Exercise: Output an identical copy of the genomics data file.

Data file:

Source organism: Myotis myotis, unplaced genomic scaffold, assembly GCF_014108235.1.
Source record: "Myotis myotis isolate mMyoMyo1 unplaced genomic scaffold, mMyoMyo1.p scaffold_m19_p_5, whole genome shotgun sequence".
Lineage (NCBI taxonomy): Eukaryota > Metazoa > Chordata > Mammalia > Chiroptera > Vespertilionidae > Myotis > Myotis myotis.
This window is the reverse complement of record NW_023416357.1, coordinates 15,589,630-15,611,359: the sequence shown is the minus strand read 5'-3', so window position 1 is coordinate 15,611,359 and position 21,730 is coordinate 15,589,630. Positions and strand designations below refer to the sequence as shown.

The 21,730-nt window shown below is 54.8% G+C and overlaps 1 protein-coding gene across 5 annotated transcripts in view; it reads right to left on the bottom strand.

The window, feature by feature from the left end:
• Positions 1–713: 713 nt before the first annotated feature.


Source organism: Myotis myotis, unplaced genomic scaffold, assembly GCF_014108235.1.
Source record: "Myotis myotis isolate mMyoMyo1 unplaced genomic scaffold, mMyoMyo1.p scaffold_m19_p_5, whole genome shotgun sequence".
Lineage (NCBI taxonomy): Eukaryota > Metazoa > Chordata > Mammalia > Chiroptera > Vespertilionidae > Myotis > Myotis myotis.
This window is the reverse complement of record NW_023416357.1, coordinates 15,589,630-15,611,359: the sequence shown is the minus strand read 5'-3', so window position 1 is coordinate 15,611,359 and position 21,730 is coordinate 15,589,630. Positions and strand designations below refer to the sequence as shown.

The 21,730-nt window shown below is 54.8% G+C and overlaps 1 protein-coding gene across 5 annotated transcripts in view; it reads right to left on the bottom strand.

The window, feature by feature from the left end:
• Positions 1–713: 713 nt before the first annotated feature.